Easy come, straightforward go. This idiom is particularly true, Diego Loyzaga came upon, in terms of cash. In his hopes of rising the money prize he bagged in a recreation present, the other ended up occurring.
“I acquired some money, which I won. It was quite a large amount. I wanted to have some of it for myself and give some to others. But instead of keeping it, I thought it would be smart to invest it in something, so that the money could grow in time. That way, I can have more to share,” he mentioned in a latest digital convention for the Vivamax suspense thriller “Greed.”
“I was scammed and the people I dealt with ran away with my money,” he mentioned. “Greed took over. And in that scenario, I lost—big-time … Easy come, easy go. If money comes in easily, you tend to spend it in the same manner.”
And the identical factor goes with present biz tasks. “Sometimes, you’re given blessings. But when you don’t appreciate it enough, you will always want more. For example, you get a ‘raket’ but get offered a lower amount than usual, so you wish for something bigger … And then the project doesn’t push through, you end up losing the whole thing entirely,” he mentioned.
“As they say, ‘A bird in the hand is worth two in the bush,’” the 26-year-old added.
Doing the mentioned film by director Yam Laranas solely bolstered his perception that greed stems from discontentment, whether or not it’s about cash, relationships, and many others. “When you don’t have contentment, that’s when greed comes in. You always want something you don’t have. You want more than what you already have. You always think about things you could have had, instead of things you already have,” he identified.
Asked if there’s something that tends to set off his greed, Diego mentioned it’s high quality time along with his family members. “I can be generous. I could have saved more money, but I don’t because I would rather spend it on my family and friends,” he mentioned. “I’m greedy in the form of wanting to have company.”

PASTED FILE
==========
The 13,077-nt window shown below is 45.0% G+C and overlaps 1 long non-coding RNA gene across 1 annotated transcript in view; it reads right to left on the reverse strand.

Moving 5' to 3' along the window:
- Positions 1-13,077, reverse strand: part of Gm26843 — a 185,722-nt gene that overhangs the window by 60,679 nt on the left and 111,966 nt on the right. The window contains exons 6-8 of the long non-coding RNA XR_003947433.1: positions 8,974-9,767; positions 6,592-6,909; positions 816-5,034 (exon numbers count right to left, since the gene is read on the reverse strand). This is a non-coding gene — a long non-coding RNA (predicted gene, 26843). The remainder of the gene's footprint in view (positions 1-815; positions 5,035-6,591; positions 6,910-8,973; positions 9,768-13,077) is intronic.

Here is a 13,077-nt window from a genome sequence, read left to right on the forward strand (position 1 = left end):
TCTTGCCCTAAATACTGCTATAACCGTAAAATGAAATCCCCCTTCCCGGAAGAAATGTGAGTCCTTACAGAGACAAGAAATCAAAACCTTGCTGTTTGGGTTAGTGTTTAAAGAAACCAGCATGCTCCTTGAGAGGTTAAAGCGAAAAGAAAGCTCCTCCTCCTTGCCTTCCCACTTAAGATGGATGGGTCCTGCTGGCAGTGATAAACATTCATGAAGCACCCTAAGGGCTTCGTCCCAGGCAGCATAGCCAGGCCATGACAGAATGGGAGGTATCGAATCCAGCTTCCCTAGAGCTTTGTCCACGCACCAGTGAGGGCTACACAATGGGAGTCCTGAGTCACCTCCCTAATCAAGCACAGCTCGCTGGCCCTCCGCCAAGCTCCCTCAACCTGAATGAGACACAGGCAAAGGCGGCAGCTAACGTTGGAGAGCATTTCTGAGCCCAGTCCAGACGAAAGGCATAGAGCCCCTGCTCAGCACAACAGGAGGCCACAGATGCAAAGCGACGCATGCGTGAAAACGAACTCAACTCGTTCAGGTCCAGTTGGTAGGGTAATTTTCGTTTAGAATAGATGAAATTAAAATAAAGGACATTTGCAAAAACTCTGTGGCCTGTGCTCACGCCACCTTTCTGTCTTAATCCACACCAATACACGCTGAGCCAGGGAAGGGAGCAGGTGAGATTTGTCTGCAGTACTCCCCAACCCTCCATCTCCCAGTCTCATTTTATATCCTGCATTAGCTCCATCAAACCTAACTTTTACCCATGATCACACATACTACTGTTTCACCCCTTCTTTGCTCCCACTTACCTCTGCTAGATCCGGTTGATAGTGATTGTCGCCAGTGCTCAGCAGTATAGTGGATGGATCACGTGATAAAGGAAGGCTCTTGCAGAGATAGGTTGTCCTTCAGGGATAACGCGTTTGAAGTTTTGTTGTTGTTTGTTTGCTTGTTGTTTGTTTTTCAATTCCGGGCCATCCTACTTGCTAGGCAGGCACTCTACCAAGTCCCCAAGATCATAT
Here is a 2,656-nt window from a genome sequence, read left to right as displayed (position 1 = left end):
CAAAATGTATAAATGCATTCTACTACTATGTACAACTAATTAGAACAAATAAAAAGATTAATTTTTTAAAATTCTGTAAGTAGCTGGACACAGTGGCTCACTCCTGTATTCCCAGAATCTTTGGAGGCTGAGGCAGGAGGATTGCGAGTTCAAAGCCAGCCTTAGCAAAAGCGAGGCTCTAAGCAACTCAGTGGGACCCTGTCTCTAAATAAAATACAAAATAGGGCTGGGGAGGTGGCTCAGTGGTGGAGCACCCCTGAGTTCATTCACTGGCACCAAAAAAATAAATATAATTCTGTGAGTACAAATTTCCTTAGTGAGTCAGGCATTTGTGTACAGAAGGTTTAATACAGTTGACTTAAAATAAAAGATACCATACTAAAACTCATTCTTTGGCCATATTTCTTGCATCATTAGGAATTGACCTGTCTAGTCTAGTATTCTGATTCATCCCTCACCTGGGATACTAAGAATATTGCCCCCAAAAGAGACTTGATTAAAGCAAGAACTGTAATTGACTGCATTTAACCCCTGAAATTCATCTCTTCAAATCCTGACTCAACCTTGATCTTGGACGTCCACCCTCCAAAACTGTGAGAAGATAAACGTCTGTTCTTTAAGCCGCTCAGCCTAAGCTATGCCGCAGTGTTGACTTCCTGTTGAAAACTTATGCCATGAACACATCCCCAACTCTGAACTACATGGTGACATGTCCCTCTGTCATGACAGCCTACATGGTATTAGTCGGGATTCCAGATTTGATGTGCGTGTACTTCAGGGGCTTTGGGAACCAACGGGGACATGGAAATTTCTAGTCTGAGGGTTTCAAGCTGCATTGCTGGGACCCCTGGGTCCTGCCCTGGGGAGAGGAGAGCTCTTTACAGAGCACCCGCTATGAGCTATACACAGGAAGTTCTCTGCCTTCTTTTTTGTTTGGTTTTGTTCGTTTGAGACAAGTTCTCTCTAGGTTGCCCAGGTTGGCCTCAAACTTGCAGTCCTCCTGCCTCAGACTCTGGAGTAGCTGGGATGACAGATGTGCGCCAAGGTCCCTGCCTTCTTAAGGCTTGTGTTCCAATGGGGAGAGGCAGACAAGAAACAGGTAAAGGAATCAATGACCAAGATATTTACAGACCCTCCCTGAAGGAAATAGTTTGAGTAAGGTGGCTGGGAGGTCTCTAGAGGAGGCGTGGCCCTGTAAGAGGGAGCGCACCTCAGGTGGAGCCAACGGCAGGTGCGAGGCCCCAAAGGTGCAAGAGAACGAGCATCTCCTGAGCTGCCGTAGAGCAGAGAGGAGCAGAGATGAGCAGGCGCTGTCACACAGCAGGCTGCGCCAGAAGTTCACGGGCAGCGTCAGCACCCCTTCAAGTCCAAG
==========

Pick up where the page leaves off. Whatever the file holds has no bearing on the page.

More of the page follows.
In “Greed,” which additionally stars Nadine Lustre and Epy Quizon, Diego performs a rural city farmer whose life descends into chaos after profitable the lottery. “The character development was dramatic. I liked the blood and the gore, the difficulty of the terrain and our setting,” he mentioned.
The function was difficult, he mentioned, however having proficient and fantastic colleagues made the method simpler. “Direk Yam directs how he wants, but he also allows the actor to portray the character the way he understands it,” he mentioned.
“I love Tito Epy, who’s friends with my dad (Cesar Montano). We hadn’t worked before, so I wasn’t sure if we would click on the set. And we did. I enjoyed working with him,” he mentioned.
Diego described Nadine as an all-around artist. “I haven’t experienced working with someone who remains busy even during our breaks. She’s always doing something—taking behind-the-scenes footage, preparing content. She’s always thinking of concepts,” he mentioned. “She’s in character in front of the cameras. But behind her she also takes care of the whole picture.”
Another factor that stood out to him is the movie’s gritty ambiance. “We didn’t have to put on makeup. What I realized doing this film is that you don’t always have to look all made-up or proper to portray a character that’s genuine. You don’t have to be in nice clothes all the time,” he mentioned.
“The grit was there … the sweat. It was raw,” he mentioned. “Without spoiling much, the movie also shows that you don’t need a cliched happy ending for it to be satisfying.” INQ
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